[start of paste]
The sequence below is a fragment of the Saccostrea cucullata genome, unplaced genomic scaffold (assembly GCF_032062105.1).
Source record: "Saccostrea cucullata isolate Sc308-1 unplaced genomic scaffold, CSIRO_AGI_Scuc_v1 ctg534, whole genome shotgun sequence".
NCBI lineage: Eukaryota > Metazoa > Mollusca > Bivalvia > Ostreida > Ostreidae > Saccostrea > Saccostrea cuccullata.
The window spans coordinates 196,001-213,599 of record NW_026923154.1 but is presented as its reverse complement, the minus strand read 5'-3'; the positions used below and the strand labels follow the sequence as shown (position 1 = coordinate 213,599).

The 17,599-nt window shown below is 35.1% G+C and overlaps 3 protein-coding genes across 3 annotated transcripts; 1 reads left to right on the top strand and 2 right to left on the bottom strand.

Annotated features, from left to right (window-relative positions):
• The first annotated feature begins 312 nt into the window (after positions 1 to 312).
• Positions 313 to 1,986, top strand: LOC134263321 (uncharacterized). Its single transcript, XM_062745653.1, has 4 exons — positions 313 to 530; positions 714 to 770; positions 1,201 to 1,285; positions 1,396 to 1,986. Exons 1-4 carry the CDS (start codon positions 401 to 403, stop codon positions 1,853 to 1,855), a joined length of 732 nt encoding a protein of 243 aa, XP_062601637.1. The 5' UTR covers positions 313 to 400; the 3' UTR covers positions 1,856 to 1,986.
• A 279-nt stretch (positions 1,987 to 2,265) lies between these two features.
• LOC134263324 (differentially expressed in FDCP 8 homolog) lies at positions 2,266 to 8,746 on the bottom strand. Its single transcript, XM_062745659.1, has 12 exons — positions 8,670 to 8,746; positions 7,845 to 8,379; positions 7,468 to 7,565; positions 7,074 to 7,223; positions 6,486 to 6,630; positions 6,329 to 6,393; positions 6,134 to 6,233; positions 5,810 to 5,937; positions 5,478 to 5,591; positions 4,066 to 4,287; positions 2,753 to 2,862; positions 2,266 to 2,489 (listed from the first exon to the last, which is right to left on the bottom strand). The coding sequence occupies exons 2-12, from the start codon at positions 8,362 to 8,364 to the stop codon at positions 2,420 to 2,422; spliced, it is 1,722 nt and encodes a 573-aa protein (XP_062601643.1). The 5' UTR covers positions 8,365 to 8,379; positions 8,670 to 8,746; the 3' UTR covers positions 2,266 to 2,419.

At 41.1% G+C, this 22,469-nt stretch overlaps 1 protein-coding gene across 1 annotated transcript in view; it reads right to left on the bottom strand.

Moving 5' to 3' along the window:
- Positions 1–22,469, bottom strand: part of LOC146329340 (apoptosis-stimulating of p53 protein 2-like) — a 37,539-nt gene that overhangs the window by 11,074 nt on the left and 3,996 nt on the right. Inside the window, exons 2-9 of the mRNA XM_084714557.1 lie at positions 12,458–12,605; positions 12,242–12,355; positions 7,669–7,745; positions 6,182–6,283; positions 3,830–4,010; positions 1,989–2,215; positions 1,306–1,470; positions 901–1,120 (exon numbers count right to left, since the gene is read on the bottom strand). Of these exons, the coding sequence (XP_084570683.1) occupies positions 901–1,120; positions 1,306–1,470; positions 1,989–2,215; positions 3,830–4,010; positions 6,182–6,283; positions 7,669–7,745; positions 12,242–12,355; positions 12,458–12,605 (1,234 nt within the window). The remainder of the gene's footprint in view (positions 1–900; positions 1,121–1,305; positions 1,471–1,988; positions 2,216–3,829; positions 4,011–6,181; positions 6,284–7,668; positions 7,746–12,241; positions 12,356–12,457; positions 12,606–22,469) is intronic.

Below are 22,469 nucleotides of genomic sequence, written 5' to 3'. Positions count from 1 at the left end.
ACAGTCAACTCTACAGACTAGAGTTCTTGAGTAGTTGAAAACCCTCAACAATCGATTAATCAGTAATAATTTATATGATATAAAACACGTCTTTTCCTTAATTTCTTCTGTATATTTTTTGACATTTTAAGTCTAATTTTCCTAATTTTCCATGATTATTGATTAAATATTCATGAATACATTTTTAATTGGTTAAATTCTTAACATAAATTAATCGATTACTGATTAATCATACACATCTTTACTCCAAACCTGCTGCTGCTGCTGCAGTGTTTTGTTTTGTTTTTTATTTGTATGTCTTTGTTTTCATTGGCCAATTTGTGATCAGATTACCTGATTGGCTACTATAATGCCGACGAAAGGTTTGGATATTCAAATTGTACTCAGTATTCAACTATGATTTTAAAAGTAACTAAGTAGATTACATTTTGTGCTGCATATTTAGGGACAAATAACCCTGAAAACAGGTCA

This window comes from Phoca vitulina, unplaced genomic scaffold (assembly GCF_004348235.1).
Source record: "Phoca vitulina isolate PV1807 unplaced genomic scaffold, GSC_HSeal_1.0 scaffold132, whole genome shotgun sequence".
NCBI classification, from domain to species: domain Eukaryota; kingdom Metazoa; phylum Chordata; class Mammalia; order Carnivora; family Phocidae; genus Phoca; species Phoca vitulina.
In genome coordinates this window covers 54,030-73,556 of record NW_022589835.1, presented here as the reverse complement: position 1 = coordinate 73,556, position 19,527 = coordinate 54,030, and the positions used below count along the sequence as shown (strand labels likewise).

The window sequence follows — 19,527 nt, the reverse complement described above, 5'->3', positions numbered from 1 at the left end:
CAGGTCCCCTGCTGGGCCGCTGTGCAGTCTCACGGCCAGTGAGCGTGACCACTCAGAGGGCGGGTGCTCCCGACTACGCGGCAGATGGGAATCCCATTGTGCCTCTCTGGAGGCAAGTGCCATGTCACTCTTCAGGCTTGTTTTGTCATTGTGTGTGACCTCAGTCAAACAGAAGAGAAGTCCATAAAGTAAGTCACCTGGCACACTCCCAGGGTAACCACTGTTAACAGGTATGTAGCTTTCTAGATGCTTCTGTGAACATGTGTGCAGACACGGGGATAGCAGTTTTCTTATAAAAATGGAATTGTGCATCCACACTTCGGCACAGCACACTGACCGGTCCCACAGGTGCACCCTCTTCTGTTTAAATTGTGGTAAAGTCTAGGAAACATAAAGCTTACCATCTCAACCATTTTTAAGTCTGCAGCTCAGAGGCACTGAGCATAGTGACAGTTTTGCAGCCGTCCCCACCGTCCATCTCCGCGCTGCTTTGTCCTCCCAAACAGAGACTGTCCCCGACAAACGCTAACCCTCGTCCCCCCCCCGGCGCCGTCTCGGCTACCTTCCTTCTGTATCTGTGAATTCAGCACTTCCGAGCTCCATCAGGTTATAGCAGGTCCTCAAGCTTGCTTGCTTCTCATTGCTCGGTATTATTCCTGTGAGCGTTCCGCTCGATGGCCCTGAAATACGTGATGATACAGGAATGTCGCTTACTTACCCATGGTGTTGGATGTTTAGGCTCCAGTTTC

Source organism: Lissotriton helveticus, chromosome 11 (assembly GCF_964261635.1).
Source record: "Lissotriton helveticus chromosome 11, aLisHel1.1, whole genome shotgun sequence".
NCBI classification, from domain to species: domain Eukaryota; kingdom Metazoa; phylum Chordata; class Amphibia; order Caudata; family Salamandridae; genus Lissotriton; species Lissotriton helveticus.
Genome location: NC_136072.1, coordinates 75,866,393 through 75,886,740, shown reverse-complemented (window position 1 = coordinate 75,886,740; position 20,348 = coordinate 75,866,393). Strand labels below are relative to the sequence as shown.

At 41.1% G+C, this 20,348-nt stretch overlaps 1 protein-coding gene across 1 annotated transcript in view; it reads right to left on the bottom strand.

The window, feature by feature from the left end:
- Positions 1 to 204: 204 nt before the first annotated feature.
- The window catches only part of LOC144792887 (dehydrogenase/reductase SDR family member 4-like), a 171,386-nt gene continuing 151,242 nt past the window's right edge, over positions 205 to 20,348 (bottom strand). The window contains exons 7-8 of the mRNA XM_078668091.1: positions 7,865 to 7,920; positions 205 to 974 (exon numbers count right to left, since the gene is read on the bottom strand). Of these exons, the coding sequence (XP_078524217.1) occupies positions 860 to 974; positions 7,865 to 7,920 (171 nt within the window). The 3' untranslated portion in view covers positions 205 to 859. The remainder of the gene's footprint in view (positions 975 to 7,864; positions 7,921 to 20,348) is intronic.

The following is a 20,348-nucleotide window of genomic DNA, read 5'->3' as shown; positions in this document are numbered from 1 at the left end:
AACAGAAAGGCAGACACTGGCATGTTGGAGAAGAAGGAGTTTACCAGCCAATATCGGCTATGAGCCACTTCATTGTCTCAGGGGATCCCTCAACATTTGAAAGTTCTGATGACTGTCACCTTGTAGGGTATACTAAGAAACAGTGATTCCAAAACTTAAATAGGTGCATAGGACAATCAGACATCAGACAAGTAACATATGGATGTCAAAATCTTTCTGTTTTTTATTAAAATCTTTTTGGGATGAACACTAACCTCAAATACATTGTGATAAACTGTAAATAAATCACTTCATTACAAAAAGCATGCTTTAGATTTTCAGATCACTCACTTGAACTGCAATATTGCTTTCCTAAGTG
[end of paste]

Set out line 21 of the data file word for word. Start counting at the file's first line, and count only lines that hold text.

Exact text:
CAGGTCCCCTGCTGGGCCGCTGTGCAGTCTCACGGCCAGTGAGCGTGACCACTCAGAGGGCGGGTGCTCCCGACTACGCGGCAGATGGGAATCCCATTGTGCCTCTCTGGAGGCAAGTGCCATGTCACTCTTCAGGCTTGTTTTGTCATTGTGTGTGACCTCAGTCAAACAGAAGAGAAGTCCATAAAGTAAGTCACCTGGCACACTCCCAGGGTAACCACTGTTAACAGGTATGTAGCTTTCTAGATGCTTCTGTGAACATGTGTGCAGACACGGGGATAGCAGTTTTCTTATAAAAATGGAATTGTGCATCCACACTTCGGCACAGCACACTGACCGGTCCCACAGGTGCACCCTCTTCTGTTTAAATTGTGGTAAAGTCTAGGAAACATAAAGCTTACCATCTCAACCATTTTTAAGTCTGCAGCTCAGAGGCACTGAGCATAGTGACAGTTTTGCAGCCGTCCCCACCGTCCATCTCCGCGCTGCTTTGTCCTCCCAAACAGAGACTGTCCCCGACAAACGCTAACCCTCGTCCCCCCCCCGGCGCCGTCTCGGCTACCTTCCTTCTGTATCTGTGAATTCAGCACTTCCGAGCTCCATCAGGTTATAGCAGGTCCTCAAGCTTGCTTGCTTCTCATTGCTCGGTATTATTCCTGTGAGCGTTCCGCTCGATGGCCCTGAAATACGTGATGATACAGGAATGTCGCTTACTTACCCATGGTGTTGGATGTTTAGGCTCCAGTTTC